- Recruiting – Hiring top talent is one of the greatest challenges to scale a startup. Good investors are skilled at tapping their networks to find and match talent for growing startups. For example, when Achievement Network was searching for a CEO to scale John Maycock’s vision, NewSchools connected the Achievement Network’s Board with Ted Preston who has led the organization since 2008.
- Access to customers – Securing an early base of customers can make or break a startup. Founders need to be close to their customers, co-developing their ideas with schools and students. This is particularly challenging in education, as Paul Graham of YC recently wrote, “The problem with starting a startup to build things for schools is that no school districts are early adopters.” Access to schools, especially charter schools which are natural pilot sites, is critical. This was useful for Alex Grodd when he was rolling out BetterLesson. He piloted his product within the NewSchools portfolio and gained valuable feedback on what was working and what wasn’t.
- Brand cover – Recruiting and finding early customers is made much easier if you have a recognized investor behind you, which may be even more important in K-12 schools where the default is suspicion of outside vendors.
- Market Awareness – Investors like NewSchools meet a lot of entrepreneurs and see a lot of product demos. This market awareness is helpful when working with entrepreneurs on market strategy and is also a useful network for connecting a startup with potential partners and customers. When Alex Bernadotte of Beyond 12 was developing her strategy around college preparedness, I had seen a demo of a new adaptive technology platform designed to prepare students for college placement exams. I made the connection and it has figured into Beyond 12’s strategy.
- Network effect– In Silicon Valley, the technology entrepreneur ecosystem is denser than anywhere in the world. Walk into Coupa Café in Palo Alto and see the entrepreneurs in action — pitching to funders, sharing with advisors and persuading (read begging, these days) engineers to join their teams. Education entrepreneurship on the other hand, is diffuse and fragmented, just like education. Over the years, NewSchools has built a network of entrepreneurs through convening leaders, both formally through our annual May Summit and informally via individual connections. Many of our entrepreneurs rely on each other for advice, support, customer introductions and even product partnerships.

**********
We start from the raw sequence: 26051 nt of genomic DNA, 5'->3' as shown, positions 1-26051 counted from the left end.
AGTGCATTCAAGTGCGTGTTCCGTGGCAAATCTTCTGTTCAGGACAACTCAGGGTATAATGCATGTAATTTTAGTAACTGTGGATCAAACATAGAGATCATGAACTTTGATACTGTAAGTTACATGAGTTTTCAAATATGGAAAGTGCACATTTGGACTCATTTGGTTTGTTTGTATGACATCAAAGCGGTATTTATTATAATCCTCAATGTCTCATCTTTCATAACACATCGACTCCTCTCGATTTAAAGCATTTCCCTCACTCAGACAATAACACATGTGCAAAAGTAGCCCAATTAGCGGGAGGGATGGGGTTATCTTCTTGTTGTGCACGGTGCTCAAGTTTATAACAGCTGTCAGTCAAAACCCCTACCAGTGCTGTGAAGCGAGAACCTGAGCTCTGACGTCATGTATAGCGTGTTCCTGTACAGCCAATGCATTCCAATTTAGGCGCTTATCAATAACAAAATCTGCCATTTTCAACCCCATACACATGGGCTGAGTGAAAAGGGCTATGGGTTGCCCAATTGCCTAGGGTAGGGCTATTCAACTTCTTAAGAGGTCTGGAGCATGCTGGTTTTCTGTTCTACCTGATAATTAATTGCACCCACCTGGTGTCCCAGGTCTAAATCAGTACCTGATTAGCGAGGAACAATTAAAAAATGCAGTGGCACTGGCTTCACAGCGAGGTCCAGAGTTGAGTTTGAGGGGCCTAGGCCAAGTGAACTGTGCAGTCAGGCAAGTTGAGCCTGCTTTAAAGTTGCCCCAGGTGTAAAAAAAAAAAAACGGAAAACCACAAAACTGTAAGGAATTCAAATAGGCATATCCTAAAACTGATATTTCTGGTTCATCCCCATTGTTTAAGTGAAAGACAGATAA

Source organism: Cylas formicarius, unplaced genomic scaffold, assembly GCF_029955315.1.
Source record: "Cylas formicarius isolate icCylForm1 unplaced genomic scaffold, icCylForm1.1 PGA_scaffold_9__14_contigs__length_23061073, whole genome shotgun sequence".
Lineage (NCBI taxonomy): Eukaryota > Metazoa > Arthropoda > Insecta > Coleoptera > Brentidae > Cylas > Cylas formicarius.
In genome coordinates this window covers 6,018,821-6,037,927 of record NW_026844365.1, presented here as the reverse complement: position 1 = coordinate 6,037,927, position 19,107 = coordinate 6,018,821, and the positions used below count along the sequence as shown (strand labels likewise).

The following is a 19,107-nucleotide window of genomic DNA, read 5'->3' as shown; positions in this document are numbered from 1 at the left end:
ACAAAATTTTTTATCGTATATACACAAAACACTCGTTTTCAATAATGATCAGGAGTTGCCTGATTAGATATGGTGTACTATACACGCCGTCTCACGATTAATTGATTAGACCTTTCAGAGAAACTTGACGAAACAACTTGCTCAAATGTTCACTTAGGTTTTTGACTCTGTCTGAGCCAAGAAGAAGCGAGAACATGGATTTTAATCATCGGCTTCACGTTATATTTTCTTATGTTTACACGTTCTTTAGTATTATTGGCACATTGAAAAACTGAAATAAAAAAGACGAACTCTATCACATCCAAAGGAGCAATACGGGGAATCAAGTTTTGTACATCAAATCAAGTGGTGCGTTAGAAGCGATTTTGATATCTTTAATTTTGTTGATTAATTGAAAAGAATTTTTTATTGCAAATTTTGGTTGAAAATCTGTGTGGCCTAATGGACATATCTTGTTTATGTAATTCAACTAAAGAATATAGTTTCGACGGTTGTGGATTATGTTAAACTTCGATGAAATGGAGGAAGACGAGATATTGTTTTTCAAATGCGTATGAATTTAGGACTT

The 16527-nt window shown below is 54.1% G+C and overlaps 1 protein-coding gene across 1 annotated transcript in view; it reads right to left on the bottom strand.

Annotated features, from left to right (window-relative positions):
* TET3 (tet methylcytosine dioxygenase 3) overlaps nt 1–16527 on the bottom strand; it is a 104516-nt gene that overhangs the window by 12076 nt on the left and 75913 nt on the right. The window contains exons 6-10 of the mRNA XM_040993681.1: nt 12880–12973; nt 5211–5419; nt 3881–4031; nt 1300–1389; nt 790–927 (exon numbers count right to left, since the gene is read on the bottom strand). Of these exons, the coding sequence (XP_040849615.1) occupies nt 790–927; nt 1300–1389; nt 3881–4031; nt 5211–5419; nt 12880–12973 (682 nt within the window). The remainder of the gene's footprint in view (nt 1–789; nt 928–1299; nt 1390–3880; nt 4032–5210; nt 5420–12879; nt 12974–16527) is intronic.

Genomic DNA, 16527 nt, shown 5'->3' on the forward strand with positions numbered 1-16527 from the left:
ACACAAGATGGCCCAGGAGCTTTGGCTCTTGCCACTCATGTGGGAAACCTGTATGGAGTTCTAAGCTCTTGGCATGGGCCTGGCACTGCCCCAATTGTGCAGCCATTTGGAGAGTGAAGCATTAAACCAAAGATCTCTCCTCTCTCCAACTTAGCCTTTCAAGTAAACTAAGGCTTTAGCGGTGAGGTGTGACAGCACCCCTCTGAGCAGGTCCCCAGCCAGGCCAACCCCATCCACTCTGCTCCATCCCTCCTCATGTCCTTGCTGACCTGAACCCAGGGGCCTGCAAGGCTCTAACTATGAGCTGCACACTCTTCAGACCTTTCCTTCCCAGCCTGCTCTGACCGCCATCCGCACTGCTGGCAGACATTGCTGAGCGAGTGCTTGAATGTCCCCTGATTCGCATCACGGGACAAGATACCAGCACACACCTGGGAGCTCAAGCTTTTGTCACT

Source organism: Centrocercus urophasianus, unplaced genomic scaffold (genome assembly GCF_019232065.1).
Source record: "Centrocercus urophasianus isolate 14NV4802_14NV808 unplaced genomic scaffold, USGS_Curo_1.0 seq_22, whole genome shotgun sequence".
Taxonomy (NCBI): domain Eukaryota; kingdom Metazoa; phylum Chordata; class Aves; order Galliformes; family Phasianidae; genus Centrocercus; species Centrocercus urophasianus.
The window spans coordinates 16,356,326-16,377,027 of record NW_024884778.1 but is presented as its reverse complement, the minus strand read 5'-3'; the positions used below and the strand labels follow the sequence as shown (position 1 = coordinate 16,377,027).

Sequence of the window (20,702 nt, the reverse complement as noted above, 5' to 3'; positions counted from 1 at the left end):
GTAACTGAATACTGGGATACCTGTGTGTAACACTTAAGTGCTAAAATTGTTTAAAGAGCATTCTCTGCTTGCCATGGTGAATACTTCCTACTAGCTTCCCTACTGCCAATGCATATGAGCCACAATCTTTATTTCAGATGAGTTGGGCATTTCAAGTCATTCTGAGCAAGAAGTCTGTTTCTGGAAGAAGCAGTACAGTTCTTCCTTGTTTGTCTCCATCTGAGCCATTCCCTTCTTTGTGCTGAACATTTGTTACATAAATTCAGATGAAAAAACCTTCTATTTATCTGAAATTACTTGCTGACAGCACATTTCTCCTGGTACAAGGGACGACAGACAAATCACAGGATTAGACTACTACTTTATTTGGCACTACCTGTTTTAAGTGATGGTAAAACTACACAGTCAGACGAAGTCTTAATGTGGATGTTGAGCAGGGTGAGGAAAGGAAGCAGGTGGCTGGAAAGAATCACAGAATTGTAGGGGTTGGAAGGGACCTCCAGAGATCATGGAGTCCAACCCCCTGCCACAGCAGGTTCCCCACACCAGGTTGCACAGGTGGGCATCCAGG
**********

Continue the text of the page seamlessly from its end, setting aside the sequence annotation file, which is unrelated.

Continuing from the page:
How does NewSchools support education entrepreneurs? I get this question more than any other and not just from those outside the education community so I wanted to give some real examples of how NewSchools helps entrepreneurs. Education venture philanthropy came on the scene in 1999 when then Stanford GSB student Kim Smith, legendary venture capitalist John Doerr of Kleiner Perkins Caufield & Byers and a few others (including Brook Byers and Dave Whorton) incubated the idea of a nonprofit investment fund focused on a single but complex sector: K-12 public education. Kim and John wanted to bring some of the hands-on investment practices from the venture capital industry to bear in the growing world of education startups. Because they wanted to support the best solutions regardless of legal configuration, they structured the firm to allow both nonprofit and for-profit investments, with any financial returns going back into the Fund for reinvestment in entrepreneurs. At the time, money was largely flowing into the education nonprofit sector through foundation grants. Program officers disbursed grant dollars with only sporadic contact with entrepreneurs. Grantees reported their progress to their funders in annual reports. As you can imagine, this was not a process that encouraged transparency and candor since it was in the best interests of the entrepreneur to only report what their funders wanted to hear in order to keep the grant money flowing (see The Nonprofit Starvation Cycle by Ann Goggins Gregory and Don Howard). While no doubt the startup money was appreciated, most funders didn’t have an intimate working relationship with their grantees. As for for-profits in the late 90’s, some traditional venture capital money was trickling into for-profit education startups but most were bootstrapping, due to lack of investor interest. Kim and John had a very different idea for how to support education entrepreneurs. The NewSchools co-founders decided the organization would support education entrepreneurs much the same way John and his partners at Kleiner Perkins support their portfolio companies, but in the specialized context of the K-12 education market with all of its peculiarities. Entrepreneurs need a lot of support—financially, yes, but in a myriad of other ways, too. It takes a superhuman effort to start a company—just ask Don Shalvey, Alex Bernadotte, Alex Grodd or Anthony Kim. As Dave Weiden of Khosla Ventures has noted, “starting a company is somewhere between impossible and almost impossible.” NewSchools is a financial investor, but also a partner to entrepreneurs. Most of the time, we take a board seat alongside our financial investment where high-level strategy is worked through—at least for high-functioning boards. But it’s the day to day help where investors can really make an impact. Here are some examples of the types of support NewSchools provides: